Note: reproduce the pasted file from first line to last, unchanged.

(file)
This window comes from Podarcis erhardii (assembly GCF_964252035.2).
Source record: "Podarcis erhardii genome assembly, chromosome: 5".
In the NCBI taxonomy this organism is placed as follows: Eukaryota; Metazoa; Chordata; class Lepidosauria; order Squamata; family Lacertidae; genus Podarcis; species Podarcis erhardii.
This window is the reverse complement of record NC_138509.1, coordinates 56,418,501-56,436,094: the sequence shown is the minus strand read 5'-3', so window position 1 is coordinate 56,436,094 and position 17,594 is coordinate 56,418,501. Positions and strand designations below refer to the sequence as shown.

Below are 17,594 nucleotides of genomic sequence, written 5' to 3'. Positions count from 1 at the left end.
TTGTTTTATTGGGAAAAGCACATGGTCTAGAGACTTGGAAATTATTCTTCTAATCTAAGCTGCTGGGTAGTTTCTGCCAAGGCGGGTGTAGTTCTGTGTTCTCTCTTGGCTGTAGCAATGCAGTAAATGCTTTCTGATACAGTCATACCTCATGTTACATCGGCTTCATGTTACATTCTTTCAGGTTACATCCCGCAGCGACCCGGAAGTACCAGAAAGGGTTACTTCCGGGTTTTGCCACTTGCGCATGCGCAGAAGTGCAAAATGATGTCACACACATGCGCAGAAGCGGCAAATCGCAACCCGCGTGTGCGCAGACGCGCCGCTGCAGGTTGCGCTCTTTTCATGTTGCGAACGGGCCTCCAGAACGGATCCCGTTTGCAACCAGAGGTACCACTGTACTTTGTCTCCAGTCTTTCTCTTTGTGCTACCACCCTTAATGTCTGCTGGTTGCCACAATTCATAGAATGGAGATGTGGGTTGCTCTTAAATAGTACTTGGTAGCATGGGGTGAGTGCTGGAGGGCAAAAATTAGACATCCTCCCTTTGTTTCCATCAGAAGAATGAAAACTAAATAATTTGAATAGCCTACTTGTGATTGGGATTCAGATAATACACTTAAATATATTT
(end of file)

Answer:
This window comes from Podarcis erhardii (assembly GCF_964252035.2).
Source record: "Podarcis erhardii genome assembly, chromosome: 5".
In the NCBI taxonomy this organism is placed as follows: Eukaryota; Metazoa; Chordata; class Lepidosauria; order Squamata; family Lacertidae; genus Podarcis; species Podarcis erhardii.
This window is the reverse complement of record NC_138509.1, coordinates 56,418,501-56,436,094: the sequence shown is the minus strand read 5'-3', so window position 1 is coordinate 56,436,094 and position 17,594 is coordinate 56,418,501. Positions and strand designations below refer to the sequence as shown.

Below are 17,594 nucleotides of genomic sequence, written 5' to 3'. Positions count from 1 at the left end.
TTGTTTTATTGGGAAAAGCACATGGTCTAGAGACTTGGAAATTATTCTTCTAATCTAAGCTGCTGGGTAGTTTCTGCCAAGGCGGGTGTAGTTCTGTGTTCTCTCTTGGCTGTAGCAATGCAGTAAATGCTTTCTGATACAGTCATACCTCATGTTACATCGGCTTCATGTTACATTCTTTCAGGTTACATCCCGCAGCGACCCGGAAGTACCAGAAAGGGTTACTTCCGGGTTTTGCCACTTGCGCATGCGCAGAAGTGCAAAATGATGTCACACACATGCGCAGAAGCGGCAAATCGCAACCCGCGTGTGCGCAGACGCGCCGCTGCAGGTTGCGCTCTTTTCATGTTGCGAACGGGCCTCCAGAACGGATCCCGTTTGCAACCAGAGGTACCACTGTACTTTGTCTCCAGTCTTTCTCTTTGTGCTACCACCCTTAATGTCTGCTGGTTGCCACAATTCATAGAATGGAGATGTGGGTTGCTCTTAAATAGTACTTGGTAGCATGGGGTGAGTGCTGGAGGGCAAAAATTAGACATCCTCCCTTTGTTTCCATCAGAAGAATGAAAACTAAATAATTTGAATAGCCTACTTGTGATTGGGATTCAGATAATACACTTAAATATATTT